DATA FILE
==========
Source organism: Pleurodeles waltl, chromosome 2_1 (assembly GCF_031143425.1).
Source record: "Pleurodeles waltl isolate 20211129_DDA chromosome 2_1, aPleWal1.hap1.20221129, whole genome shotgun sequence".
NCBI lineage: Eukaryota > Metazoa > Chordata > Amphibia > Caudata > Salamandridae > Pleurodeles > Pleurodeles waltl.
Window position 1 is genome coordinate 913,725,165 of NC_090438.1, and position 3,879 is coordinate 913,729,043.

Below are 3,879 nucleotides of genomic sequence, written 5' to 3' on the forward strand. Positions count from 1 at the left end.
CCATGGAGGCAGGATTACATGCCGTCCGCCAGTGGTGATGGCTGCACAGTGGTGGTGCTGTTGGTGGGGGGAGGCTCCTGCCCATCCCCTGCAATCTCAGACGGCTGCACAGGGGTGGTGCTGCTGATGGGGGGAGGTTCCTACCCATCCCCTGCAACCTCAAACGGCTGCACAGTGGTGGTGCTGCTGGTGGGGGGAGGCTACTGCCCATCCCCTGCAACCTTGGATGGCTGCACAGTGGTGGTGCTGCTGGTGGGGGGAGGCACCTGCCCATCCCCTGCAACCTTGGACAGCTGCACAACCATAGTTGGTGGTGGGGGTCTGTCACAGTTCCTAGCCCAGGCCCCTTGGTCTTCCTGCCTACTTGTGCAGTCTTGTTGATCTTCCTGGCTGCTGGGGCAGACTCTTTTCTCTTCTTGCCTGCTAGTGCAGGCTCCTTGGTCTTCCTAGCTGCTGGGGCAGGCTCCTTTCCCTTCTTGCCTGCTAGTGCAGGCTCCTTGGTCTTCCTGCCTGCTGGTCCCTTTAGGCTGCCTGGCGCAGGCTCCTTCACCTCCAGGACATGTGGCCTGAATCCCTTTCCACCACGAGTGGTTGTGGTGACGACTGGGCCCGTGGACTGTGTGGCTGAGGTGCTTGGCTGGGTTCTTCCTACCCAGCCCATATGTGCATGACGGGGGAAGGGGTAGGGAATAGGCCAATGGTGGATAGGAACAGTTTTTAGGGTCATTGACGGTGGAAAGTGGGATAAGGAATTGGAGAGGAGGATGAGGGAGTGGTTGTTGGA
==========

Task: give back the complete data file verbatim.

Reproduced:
Source organism: Pleurodeles waltl, chromosome 2_1 (assembly GCF_031143425.1).
Source record: "Pleurodeles waltl isolate 20211129_DDA chromosome 2_1, aPleWal1.hap1.20221129, whole genome shotgun sequence".
NCBI lineage: Eukaryota > Metazoa > Chordata > Amphibia > Caudata > Salamandridae > Pleurodeles > Pleurodeles waltl.
Window position 1 is genome coordinate 913,725,165 of NC_090438.1, and position 3,879 is coordinate 913,729,043.

Below are 3,879 nucleotides of genomic sequence, written 5' to 3' on the forward strand. Positions count from 1 at the left end.
CCATGGAGGCAGGATTACATGCCGTCCGCCAGTGGTGATGGCTGCACAGTGGTGGTGCTGTTGGTGGGGGGAGGCTCCTGCCCATCCCCTGCAATCTCAGACGGCTGCACAGGGGTGGTGCTGCTGATGGGGGGAGGTTCCTACCCATCCCCTGCAACCTCAAACGGCTGCACAGTGGTGGTGCTGCTGGTGGGGGGAGGCTACTGCCCATCCCCTGCAACCTTGGATGGCTGCACAGTGGTGGTGCTGCTGGTGGGGGGAGGCACCTGCCCATCCCCTGCAACCTTGGACAGCTGCACAACCATAGTTGGTGGTGGGGGTCTGTCACAGTTCCTAGCCCAGGCCCCTTGGTCTTCCTGCCTACTTGTGCAGTCTTGTTGATCTTCCTGGCTGCTGGGGCAGACTCTTTTCTCTTCTTGCCTGCTAGTGCAGGCTCCTTGGTCTTCCTAGCTGCTGGGGCAGGCTCCTTTCCCTTCTTGCCTGCTAGTGCAGGCTCCTTGGTCTTCCTGCCTGCTGGTCCCTTTAGGCTGCCTGGCGCAGGCTCCTTCACCTCCAGGACATGTGGCCTGAATCCCTTTCCACCACGAGTGGTTGTGGTGACGACTGGGCCCGTGGACTGTGTGGCTGAGGTGCTTGGCTGGGTTCTTCCTACCCAGCCCATATGTGCATGACGGGGGAAGGGGTAGGGAATAGGCCAATGGTGGATAGGAACAGTTTTTAGGGTCATTGACGGTGGAAAGTGGGATAAGGAATTGGAGAGGAGGATGAGGGAGTGGTTGTTGGA